David J. Celuch
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Teen deaths on the rise

Teens in Oregon and the rest of the United States are dying from car crashes, drug overdoses and guns at alarming rates. According to CNN, between 1999 and 2013, there was a 33 percent decline in the death rate for people at ages 10 to 19 years old in America. It then climbed by 12 percent between 2013 and 2016. Many experts point to ramping up efforts to educate teens on car and driver safety as a solid solution.

While Forbes agrees with the problem, it appears that teenagers already know perfectly well that distracted driving and driving under the influence can lead to accidents and deaths. However, many of them participate in these activities anyway. To add to this, teenagers’ lack of experience may make it difficult for them to decide what counts as being too impaired to drive.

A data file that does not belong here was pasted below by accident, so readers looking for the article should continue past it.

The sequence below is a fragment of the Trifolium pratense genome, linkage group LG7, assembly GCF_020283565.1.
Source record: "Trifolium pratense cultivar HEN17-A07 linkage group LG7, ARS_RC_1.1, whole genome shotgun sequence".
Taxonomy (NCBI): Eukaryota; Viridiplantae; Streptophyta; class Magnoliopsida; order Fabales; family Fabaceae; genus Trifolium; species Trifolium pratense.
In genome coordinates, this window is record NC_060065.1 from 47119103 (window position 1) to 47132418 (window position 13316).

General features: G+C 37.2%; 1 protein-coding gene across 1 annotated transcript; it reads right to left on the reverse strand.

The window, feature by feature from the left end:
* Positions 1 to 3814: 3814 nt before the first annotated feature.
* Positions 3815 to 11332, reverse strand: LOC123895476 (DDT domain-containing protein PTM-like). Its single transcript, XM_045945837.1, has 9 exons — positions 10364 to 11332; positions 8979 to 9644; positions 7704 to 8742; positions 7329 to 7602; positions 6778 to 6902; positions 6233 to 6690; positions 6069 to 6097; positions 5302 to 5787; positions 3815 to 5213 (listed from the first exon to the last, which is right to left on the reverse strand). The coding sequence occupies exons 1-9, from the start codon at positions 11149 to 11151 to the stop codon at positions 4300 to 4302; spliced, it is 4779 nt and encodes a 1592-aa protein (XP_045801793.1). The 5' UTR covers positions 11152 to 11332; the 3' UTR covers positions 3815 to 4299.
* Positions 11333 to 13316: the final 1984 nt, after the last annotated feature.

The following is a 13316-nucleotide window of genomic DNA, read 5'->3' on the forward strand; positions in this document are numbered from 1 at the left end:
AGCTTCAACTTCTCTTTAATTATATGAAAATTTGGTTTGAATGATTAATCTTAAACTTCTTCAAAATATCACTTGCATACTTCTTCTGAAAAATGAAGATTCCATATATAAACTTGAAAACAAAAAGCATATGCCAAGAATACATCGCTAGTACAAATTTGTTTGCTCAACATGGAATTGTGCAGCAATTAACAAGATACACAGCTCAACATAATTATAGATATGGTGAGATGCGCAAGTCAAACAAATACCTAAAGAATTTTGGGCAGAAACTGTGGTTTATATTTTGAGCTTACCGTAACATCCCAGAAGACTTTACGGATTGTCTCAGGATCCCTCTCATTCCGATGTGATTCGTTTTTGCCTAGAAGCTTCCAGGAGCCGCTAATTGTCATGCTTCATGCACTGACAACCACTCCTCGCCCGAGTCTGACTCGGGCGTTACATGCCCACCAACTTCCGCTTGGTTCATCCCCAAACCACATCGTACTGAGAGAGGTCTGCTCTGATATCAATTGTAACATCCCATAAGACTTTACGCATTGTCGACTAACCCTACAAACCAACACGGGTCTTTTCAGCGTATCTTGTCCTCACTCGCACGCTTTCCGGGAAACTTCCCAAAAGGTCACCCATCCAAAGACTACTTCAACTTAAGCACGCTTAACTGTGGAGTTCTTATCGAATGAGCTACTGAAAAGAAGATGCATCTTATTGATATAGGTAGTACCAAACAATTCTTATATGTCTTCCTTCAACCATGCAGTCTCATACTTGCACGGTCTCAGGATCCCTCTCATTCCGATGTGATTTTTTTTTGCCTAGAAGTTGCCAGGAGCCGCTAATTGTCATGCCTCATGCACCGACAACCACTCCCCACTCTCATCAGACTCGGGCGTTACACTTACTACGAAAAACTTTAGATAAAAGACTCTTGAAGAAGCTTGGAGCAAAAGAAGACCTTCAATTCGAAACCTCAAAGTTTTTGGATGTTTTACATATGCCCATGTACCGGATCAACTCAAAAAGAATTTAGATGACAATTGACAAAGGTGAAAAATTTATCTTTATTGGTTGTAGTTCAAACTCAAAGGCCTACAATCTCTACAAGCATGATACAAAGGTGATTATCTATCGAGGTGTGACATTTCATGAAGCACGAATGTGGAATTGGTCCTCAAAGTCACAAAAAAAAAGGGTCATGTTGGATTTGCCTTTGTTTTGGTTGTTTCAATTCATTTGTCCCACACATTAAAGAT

The survey cited by Forbes states that 68 percent of the teens who admitted to driving under the influence said that getting behind the wheel after more than three alcoholic beverages was rare. Even driving after two drinks is troubling, but teenagers do not always pick up on this. Another troubling finding in the survey was that many teens believed that if they could make it to the car without falling down, they were sober enough to drive home.

Despite these holes in the original proposed solution, Forbes does agree that some further education is necessary. However, instead of just going over the same “do not drive and drive” rhetoric, a better solution may be for parents to discuss more practical applications of this information.

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